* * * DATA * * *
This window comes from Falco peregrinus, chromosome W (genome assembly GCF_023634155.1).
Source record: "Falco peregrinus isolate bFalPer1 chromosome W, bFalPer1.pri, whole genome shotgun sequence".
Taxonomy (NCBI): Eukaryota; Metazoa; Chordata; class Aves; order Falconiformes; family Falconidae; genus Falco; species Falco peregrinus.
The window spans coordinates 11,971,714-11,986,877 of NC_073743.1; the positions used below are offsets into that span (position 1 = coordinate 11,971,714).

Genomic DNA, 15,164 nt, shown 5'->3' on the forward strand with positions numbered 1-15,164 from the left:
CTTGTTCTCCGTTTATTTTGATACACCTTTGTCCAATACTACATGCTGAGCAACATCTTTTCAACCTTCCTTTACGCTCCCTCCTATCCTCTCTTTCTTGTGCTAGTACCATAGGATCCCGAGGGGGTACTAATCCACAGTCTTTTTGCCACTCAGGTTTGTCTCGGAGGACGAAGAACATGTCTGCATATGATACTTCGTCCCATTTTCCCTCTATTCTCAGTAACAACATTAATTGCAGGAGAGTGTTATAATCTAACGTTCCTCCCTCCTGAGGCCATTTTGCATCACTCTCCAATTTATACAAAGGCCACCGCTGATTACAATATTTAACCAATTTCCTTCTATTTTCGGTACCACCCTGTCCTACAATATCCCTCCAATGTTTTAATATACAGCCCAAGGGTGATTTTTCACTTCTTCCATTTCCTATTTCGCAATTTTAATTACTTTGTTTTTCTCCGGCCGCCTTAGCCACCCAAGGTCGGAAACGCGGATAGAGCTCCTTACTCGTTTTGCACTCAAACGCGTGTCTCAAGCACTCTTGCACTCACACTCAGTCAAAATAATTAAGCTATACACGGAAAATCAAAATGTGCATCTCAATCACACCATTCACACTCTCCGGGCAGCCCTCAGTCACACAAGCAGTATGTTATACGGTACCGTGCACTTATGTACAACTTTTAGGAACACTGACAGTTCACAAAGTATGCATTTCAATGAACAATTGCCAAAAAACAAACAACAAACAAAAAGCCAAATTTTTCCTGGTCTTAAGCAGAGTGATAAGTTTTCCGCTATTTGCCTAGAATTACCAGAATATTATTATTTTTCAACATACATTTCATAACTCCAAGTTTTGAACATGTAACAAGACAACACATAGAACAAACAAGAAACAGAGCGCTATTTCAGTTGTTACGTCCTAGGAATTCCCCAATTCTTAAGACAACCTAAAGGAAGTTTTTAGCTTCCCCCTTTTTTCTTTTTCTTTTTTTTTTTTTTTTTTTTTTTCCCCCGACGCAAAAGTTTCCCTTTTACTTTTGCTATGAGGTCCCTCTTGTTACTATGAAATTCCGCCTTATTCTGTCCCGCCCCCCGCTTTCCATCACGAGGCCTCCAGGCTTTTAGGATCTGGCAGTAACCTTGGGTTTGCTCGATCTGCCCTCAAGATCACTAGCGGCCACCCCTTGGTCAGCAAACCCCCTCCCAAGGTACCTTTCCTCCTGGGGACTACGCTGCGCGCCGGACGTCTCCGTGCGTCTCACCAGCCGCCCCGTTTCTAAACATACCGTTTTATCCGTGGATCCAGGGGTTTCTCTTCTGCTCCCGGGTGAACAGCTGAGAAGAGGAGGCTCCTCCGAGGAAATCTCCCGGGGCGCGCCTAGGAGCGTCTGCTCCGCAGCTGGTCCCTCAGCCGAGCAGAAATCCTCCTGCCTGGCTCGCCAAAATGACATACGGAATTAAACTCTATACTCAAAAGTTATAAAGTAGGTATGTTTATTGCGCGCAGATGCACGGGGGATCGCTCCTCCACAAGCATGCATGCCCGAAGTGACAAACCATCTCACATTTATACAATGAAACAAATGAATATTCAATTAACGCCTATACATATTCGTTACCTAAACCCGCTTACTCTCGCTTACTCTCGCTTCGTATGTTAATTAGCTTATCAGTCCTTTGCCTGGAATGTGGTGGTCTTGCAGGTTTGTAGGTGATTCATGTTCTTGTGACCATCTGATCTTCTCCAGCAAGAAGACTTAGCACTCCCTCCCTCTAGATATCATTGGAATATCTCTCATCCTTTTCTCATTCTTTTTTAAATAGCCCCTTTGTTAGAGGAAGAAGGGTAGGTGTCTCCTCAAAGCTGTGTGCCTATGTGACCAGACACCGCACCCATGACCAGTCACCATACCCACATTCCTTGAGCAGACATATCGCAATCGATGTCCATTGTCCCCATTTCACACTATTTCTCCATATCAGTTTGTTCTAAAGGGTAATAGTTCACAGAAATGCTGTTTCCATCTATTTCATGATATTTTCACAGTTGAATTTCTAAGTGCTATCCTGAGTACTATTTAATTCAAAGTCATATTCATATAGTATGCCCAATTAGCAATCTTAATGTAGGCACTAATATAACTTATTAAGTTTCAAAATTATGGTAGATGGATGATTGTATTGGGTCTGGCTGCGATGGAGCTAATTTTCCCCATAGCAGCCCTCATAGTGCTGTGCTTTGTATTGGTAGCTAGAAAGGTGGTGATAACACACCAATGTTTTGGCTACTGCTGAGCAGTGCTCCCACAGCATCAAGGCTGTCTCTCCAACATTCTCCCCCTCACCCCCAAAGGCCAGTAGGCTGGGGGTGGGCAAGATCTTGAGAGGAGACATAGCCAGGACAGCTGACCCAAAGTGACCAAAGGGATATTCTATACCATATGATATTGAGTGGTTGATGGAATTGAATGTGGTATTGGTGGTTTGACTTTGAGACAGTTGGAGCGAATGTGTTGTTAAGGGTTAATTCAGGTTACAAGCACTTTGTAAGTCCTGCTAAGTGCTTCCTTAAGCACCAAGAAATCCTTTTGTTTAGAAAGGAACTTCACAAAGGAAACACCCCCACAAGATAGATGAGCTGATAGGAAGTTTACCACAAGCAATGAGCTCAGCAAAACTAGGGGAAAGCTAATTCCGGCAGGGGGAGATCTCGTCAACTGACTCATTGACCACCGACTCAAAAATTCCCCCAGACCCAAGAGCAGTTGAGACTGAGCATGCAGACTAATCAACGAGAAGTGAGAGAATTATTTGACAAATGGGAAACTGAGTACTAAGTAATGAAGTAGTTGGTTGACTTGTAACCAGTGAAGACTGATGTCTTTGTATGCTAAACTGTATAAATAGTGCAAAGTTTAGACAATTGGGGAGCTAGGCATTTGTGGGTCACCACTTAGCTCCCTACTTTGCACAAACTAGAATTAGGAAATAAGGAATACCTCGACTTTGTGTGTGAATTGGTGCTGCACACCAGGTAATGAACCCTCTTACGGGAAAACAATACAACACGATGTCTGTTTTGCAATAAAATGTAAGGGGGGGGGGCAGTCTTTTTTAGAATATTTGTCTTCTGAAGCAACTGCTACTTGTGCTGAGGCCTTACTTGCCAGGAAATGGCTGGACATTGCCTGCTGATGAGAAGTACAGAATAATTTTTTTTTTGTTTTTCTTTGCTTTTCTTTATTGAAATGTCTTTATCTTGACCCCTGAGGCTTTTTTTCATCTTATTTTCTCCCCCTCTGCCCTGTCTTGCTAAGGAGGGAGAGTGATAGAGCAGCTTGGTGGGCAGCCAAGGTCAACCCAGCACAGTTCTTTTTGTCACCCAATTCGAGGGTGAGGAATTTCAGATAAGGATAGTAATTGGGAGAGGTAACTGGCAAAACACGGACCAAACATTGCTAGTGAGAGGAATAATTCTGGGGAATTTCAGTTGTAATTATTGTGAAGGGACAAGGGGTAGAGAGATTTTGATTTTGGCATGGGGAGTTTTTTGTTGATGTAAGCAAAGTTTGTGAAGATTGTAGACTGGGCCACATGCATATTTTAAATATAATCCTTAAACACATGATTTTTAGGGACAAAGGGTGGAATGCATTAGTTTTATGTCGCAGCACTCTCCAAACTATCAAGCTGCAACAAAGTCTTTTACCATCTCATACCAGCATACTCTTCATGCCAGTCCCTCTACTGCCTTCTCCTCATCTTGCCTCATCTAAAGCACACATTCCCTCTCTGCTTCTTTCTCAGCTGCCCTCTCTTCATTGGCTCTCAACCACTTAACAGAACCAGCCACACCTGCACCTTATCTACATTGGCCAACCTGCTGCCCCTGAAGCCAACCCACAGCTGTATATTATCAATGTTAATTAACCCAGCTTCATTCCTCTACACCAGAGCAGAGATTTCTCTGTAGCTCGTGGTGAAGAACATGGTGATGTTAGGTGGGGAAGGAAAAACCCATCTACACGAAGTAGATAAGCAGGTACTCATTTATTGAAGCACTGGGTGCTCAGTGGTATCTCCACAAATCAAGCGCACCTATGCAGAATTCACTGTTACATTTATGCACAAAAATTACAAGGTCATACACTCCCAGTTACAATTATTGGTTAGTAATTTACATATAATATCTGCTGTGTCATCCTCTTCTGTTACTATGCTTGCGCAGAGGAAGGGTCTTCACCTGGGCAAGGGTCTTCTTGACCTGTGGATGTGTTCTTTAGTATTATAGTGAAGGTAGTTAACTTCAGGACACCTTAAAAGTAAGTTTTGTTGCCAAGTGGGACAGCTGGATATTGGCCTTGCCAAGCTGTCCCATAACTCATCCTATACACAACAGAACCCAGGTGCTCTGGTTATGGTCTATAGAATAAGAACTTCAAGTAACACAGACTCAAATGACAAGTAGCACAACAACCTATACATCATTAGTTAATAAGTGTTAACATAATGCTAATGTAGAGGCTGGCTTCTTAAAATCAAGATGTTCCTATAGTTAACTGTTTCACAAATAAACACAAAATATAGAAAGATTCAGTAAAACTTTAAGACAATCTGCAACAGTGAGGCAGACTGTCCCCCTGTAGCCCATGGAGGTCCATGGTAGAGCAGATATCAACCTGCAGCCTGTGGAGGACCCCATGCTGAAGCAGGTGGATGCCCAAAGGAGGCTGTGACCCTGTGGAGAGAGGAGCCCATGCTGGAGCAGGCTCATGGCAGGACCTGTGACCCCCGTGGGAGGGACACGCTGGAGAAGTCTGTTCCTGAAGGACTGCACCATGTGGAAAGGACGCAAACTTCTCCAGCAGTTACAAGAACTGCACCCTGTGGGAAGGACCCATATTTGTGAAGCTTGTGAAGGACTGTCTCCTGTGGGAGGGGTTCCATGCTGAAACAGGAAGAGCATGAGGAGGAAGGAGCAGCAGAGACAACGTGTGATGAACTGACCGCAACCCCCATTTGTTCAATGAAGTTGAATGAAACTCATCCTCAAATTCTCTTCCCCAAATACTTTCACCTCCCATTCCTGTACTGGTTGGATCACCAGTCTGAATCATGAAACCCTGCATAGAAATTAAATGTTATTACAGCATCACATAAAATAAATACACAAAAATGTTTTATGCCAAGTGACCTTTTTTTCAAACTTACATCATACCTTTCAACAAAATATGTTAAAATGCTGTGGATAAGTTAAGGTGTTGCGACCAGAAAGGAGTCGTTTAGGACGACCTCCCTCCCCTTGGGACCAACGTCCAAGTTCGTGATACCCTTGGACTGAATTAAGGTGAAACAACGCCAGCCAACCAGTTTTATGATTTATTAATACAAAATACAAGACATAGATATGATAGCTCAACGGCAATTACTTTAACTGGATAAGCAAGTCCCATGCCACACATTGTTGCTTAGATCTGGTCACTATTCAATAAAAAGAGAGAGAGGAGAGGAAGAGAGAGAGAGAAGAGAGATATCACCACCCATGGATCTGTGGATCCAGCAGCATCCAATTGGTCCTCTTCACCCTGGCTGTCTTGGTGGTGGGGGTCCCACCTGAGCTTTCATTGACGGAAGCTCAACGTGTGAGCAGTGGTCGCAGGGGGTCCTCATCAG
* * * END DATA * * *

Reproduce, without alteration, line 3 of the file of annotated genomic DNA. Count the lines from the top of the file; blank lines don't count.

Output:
Taxonomy (NCBI): Eukaryota; Metazoa; Chordata; class Aves; order Falconiformes; family Falconidae; genus Falco; species Falco peregrinus.